So, it’s up to us as leaders to be driving that performance, driving that improvement, every day. The fourth piece of being a servant leader is all about building relationships. That we need to be intentional about building relationships.
We don’t do business, we don’t do life in a vacuum all by ourselves. And the better we are at building relationships, the more influence that we’ll have. And so, that all comes into are you a good listener? I mean, were you really listening to people because you care about them and want to know what they have to say?
Do you truly mutually respect each and every person in the organization? That nobody is any better than anybody else? And the other, it’s those things that absolutely will drive you towards wanting to build a relationship. And the biggest key in that is this four letter word of love.
And you know, often times I say, I’ll be at schools and universities talking to their business classes, their MBA programs about leadership. And I’ll say, “How many times have you heard the word love in your time at this school or university?”
And nobody raises their hand. It’s like, okay, well, obviously they’ve learned lots of great things about inventory, turn over, balance sheets, income statements, return on investment. All the things you need to know to run a business. But they haven’t learned anything about leadership.
Because that’s really it. It’s leadership, servant leadership specifically, is all about what’s in your heart. Do you truly care about people at the core? And I lean on First Corinthians, Chapter 13, Verse 4 through 7 on this. It’s where Paul’s talking to the church of Corinth, and basically is outlining what love is. We’ve all heard it at weddings, love is patient, love is kind, it doesn’t envy.
You know, those types of things. I view this as the greatest leadership passages that there are. And what Paul is talking about there is not the feelings of love or the intimacy of love. What he’s talking about is the behaviors of love. We have a choice to step into being patient or not. Kind or not. Humble or not. Respectful or not. Selfless or not. Honest or not. Forgiving or not. And committed or not.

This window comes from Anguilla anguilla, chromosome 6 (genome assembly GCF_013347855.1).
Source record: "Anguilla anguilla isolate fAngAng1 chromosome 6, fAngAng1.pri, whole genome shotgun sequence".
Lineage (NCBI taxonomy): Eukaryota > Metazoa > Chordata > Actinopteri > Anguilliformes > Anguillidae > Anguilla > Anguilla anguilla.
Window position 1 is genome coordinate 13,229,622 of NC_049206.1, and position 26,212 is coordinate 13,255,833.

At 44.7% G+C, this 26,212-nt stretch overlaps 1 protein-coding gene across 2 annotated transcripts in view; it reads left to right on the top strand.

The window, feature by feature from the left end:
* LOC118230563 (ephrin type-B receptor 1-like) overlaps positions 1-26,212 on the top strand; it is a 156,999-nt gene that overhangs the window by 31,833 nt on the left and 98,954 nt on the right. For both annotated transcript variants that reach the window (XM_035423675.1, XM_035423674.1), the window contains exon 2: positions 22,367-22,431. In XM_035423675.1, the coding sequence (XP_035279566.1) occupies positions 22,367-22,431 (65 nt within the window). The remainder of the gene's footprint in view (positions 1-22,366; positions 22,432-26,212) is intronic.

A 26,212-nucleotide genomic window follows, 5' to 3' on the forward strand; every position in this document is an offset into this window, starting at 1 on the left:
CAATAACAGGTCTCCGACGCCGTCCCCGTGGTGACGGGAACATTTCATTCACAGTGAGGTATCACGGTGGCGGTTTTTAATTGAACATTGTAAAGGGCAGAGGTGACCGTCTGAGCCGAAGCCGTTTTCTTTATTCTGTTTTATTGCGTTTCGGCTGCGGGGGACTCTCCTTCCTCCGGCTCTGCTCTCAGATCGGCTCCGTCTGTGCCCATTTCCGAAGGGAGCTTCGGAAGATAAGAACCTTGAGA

It’s really those eight behaviors that he’s talking about in those passages that the more we, as leaders, step into each of those behaviors, the more our relationships are going to go north. People are going to want to be around us. And it’s a total choice. It has nothing to do with how we feel about this individual. Am I going to be patient today or not? Am I going to be kind or not? Humble?
So, that’s a big part of servant leadership, too. And people can see that when you are really work … We’re never going to be perfect. But we can sure, certainly be working towards that.
And then lastly, the whole key on servant leadership, Jamie, is this whole aspect of character. And when I set up the model, I basically put character on top for the model, and for this reason.
Because if we aren’t people of high character, if we aren’t a leader that people can trust, guess what? We’re going to look over our shoulder, and nobody’s going to be behind us. Nobody’s going to want to follow somebody that they can’t trust, that isn’t of high character, high integrity.
And you know, we do that in any number of ways by lifting people up, by being that true individual that we say we’re going to do. And most importantly, really walking the talk.
I mean, our own actions lining up with what we’re saying. We’ve got these values that we set through the organization. Are we a picture of those values in how we’re operating each and every day? And that’s character.
And so, it’s all those things put together. It’s not, you can’t pick and choose and so forth. It’s not real … The only linear aspect of it is getting that foundation put in place. But after that, building that energy, building performance, building relationships, and being a person of high character, that’s the summary in my mind of what servant leadership is.
Well, thanks for joining us today, Mark, on the Water Table Podcast. If our listeners would like to hear the full conversation with Mark, you can find that at watertable.Ag/business.